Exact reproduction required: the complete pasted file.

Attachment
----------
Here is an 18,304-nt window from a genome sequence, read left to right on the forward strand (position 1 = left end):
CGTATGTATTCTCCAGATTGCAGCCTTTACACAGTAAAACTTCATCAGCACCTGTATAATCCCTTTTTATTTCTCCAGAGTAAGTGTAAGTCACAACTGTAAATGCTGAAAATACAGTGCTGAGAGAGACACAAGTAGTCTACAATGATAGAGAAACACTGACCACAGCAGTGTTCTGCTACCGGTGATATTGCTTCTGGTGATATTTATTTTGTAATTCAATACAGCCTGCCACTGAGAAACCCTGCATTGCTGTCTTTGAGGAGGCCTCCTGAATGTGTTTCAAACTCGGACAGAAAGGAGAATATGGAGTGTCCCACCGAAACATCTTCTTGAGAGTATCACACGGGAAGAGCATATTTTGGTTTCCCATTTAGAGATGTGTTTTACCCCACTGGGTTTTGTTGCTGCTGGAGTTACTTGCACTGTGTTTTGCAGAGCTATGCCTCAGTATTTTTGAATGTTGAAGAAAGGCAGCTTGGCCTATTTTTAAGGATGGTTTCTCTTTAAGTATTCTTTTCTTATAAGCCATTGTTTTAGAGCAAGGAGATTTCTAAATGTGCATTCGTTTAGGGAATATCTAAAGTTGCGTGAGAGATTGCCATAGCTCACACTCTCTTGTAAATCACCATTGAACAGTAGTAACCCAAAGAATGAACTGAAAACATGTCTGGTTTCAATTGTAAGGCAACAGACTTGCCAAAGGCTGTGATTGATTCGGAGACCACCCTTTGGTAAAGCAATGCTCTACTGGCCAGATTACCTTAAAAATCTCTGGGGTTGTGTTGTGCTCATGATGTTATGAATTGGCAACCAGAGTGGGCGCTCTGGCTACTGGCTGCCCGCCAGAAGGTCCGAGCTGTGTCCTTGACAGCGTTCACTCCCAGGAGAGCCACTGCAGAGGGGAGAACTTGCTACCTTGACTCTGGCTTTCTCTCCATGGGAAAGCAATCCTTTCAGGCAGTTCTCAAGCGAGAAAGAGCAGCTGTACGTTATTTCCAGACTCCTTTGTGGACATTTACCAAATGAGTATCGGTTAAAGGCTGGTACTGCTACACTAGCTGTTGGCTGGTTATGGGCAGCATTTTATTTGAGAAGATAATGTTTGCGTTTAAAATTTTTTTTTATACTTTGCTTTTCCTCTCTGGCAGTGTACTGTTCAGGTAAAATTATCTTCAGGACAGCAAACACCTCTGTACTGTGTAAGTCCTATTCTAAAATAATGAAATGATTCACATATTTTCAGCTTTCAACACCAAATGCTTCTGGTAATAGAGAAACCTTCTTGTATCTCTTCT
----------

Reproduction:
Here is an 18,304-nt window from a genome sequence, read left to right on the forward strand (position 1 = left end):
CGTATGTATTCTCCAGATTGCAGCCTTTACACAGTAAAACTTCATCAGCACCTGTATAATCCCTTTTTATTTCTCCAGAGTAAGTGTAAGTCACAACTGTAAATGCTGAAAATACAGTGCTGAGAGAGACACAAGTAGTCTACAATGATAGAGAAACACTGACCACAGCAGTGTTCTGCTACCGGTGATATTGCTTCTGGTGATATTTATTTTGTAATTCAATACAGCCTGCCACTGAGAAACCCTGCATTGCTGTCTTTGAGGAGGCCTCCTGAATGTGTTTCAAACTCGGACAGAAAGGAGAATATGGAGTGTCCCACCGAAACATCTTCTTGAGAGTATCACACGGGAAGAGCATATTTTGGTTTCCCATTTAGAGATGTGTTTTACCCCACTGGGTTTTGTTGCTGCTGGAGTTACTTGCACTGTGTTTTGCAGAGCTATGCCTCAGTATTTTTGAATGTTGAAGAAAGGCAGCTTGGCCTATTTTTAAGGATGGTTTCTCTTTAAGTATTCTTTTCTTATAAGCCATTGTTTTAGAGCAAGGAGATTTCTAAATGTGCATTCGTTTAGGGAATATCTAAAGTTGCGTGAGAGATTGCCATAGCTCACACTCTCTTGTAAATCACCATTGAACAGTAGTAACCCAAAGAATGAACTGAAAACATGTCTGGTTTCAATTGTAAGGCAACAGACTTGCCAAAGGCTGTGATTGATTCGGAGACCACCCTTTGGTAAAGCAATGCTCTACTGGCCAGATTACCTTAAAAATCTCTGGGGTTGTGTTGTGCTCATGATGTTATGAATTGGCAACCAGAGTGGGCGCTCTGGCTACTGGCTGCCCGCCAGAAGGTCCGAGCTGTGTCCTTGACAGCGTTCACTCCCAGGAGAGCCACTGCAGAGGGGAGAACTTGCTACCTTGACTCTGGCTTTCTCTCCATGGGAAAGCAATCCTTTCAGGCAGTTCTCAAGCGAGAAAGAGCAGCTGTACGTTATTTCCAGACTCCTTTGTGGACATTTACCAAATGAGTATCGGTTAAAGGCTGGTACTGCTACACTAGCTGTTGGCTGGTTATGGGCAGCATTTTATTTGAGAAGATAATGTTTGCGTTTAAAATTTTTTTTTATACTTTGCTTTTCCTCTCTGGCAGTGTACTGTTCAGGTAAAATTATCTTCAGGACAGCAAACACCTCTGTACTGTGTAAGTCCTATTCTAAAATAATGAAATGATTCACATATTTTCAGCTTTCAACACCAAATGCTTCTGGTAATAGAGAAACCTTCTTGTATCTCTTCT